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More People Went To The Movies After 9/11 Than In The Last Two Weeks

There's not much good to say about this past weekend of moviegoing. Both of the new wide releases, The Sitter and New Year's Eve, weren't all that good, and though New Year's Eve managed to win the box office, it did it with just $13.7 million, on top of the lowest weekend box office since September of 2008. But in fact, the picture is even grimmer than that, and the past two weeks of box office represent a new low that hasn't been matched in almost exactly a decade. Now, what could have been happening in the fall of 2001 that would have depressed the box office?

Yes, believe it or not, according to an analysis at The Associated Press, there were more people going to the movies in the weeks following 9/11 than there have been in the past two weeks. The AP talked to a lot of studio heads for the article that also tackles the overall box office slump for the year-- total receipts are down about 4% from this time last year, even with massive hits like the last Harry Potter film to buffer things. And when you account for the inflation in ticket prices, the situation is even more dire-- in the two weeks following 9/11 about 22.3 million people went to the movies, while they estimate an attendance of about 19.8 million people in the last two weeks. The deck is a little stacked given that there were zero wide releases last weekend, but it's still a pretty grim situation for an industry that seems to be good at getting nothing but bad news these days.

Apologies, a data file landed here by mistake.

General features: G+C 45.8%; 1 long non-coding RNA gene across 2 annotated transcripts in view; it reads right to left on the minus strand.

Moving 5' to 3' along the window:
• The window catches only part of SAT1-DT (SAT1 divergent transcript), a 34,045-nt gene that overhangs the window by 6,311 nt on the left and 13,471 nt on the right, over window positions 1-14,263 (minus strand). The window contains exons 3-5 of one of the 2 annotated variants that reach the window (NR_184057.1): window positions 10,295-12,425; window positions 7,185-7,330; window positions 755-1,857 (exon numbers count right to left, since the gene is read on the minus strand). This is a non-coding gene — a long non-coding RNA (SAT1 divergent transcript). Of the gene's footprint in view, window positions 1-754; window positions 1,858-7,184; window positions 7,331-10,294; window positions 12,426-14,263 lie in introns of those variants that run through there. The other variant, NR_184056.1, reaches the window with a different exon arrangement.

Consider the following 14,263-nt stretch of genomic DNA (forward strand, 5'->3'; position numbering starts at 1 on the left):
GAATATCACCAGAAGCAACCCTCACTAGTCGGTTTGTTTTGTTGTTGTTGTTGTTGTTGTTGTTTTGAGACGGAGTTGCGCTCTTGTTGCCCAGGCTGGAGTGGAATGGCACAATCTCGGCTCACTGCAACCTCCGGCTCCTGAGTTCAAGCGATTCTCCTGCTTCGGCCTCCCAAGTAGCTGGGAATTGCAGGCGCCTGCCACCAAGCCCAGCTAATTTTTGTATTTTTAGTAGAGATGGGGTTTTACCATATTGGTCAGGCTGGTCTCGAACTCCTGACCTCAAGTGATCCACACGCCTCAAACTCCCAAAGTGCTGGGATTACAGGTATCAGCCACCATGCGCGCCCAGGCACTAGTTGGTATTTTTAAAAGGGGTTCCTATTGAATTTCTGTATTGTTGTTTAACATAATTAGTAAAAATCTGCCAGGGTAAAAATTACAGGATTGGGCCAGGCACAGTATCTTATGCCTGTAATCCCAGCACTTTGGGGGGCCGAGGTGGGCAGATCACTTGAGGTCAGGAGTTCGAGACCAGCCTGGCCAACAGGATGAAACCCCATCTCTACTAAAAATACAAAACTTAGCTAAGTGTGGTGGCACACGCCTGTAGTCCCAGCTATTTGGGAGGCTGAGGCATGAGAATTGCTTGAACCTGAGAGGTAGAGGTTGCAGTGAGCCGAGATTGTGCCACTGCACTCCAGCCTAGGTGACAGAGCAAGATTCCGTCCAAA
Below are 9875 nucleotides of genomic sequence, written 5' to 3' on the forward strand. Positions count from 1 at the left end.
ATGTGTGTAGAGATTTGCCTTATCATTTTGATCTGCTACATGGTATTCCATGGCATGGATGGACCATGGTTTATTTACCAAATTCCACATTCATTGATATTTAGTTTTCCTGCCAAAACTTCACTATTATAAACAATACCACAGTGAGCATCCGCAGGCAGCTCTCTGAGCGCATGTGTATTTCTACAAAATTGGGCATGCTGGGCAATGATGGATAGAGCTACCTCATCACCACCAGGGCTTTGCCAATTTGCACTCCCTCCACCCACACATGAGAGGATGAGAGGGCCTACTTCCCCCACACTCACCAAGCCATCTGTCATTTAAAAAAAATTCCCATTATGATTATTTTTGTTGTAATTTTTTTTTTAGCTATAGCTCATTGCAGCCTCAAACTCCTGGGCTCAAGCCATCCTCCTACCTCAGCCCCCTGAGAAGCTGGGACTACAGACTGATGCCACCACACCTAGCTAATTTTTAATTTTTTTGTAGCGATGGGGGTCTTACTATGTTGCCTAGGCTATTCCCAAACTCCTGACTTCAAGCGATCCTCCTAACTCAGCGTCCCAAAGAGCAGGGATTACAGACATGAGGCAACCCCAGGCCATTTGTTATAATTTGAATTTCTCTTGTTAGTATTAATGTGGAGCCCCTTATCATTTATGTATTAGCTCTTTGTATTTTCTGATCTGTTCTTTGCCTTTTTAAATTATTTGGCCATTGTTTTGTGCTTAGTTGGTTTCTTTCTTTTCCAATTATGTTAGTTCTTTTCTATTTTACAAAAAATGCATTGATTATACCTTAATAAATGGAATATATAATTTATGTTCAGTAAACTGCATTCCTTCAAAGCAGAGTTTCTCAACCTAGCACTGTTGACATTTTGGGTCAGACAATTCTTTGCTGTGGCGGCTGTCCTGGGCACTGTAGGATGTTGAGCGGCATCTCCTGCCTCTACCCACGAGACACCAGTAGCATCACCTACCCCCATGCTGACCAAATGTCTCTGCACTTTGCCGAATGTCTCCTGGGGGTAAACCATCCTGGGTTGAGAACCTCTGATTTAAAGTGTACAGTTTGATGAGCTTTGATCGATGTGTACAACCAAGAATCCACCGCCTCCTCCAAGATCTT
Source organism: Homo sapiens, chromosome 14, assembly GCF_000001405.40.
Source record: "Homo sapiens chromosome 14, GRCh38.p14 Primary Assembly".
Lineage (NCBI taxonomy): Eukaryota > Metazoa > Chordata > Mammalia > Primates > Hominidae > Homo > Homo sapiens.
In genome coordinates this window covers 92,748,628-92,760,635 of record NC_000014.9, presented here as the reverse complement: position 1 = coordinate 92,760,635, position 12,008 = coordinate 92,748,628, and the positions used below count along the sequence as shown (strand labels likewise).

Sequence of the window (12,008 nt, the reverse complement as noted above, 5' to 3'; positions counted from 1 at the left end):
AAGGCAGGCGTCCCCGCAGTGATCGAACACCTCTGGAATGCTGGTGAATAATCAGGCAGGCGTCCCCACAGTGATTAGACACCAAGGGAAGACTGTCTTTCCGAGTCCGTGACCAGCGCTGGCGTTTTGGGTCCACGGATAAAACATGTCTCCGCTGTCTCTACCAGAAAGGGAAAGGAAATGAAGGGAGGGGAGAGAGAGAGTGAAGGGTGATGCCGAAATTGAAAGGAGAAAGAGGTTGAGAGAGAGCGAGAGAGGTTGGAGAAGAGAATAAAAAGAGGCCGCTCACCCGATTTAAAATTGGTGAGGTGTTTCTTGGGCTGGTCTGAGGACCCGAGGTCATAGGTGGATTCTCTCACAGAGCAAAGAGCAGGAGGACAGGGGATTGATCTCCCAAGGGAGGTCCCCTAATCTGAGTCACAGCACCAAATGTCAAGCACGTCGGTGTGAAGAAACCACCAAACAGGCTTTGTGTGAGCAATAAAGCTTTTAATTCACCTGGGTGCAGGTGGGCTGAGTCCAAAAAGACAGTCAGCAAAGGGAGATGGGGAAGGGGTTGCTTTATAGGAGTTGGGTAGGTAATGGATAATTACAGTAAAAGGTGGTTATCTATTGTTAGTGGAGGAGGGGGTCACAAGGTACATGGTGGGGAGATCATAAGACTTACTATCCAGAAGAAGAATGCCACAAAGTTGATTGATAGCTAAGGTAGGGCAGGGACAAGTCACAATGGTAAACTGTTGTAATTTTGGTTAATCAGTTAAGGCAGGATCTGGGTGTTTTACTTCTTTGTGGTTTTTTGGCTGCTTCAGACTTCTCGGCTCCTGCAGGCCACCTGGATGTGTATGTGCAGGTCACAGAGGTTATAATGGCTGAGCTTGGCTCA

Granted it should get better soon-- this weekend marks the release of two sequels, Sherlock Holmes and Alvin and the Chipmunks, and next Wednesday comes a deluge of new movies, with everything from the grim The Girl With The Dragon Tattoo to the family friendly War Horse competing for attention. As someone who roots for Hollywood by default, I'm hoping they pick things back up. I'm glad to see something as lazy and crappy as New Year's Eve get punished, but the idea that people are less interested in seeing movies now than they were after 9/11-- when Mariah Carey's Glitter was in theaters, for god's sake-- is just depressing. Let's pick up and move on from this please.

(Movie theater image via Shutterstock)

Katey Rich

Staff Writer at CinemaBlend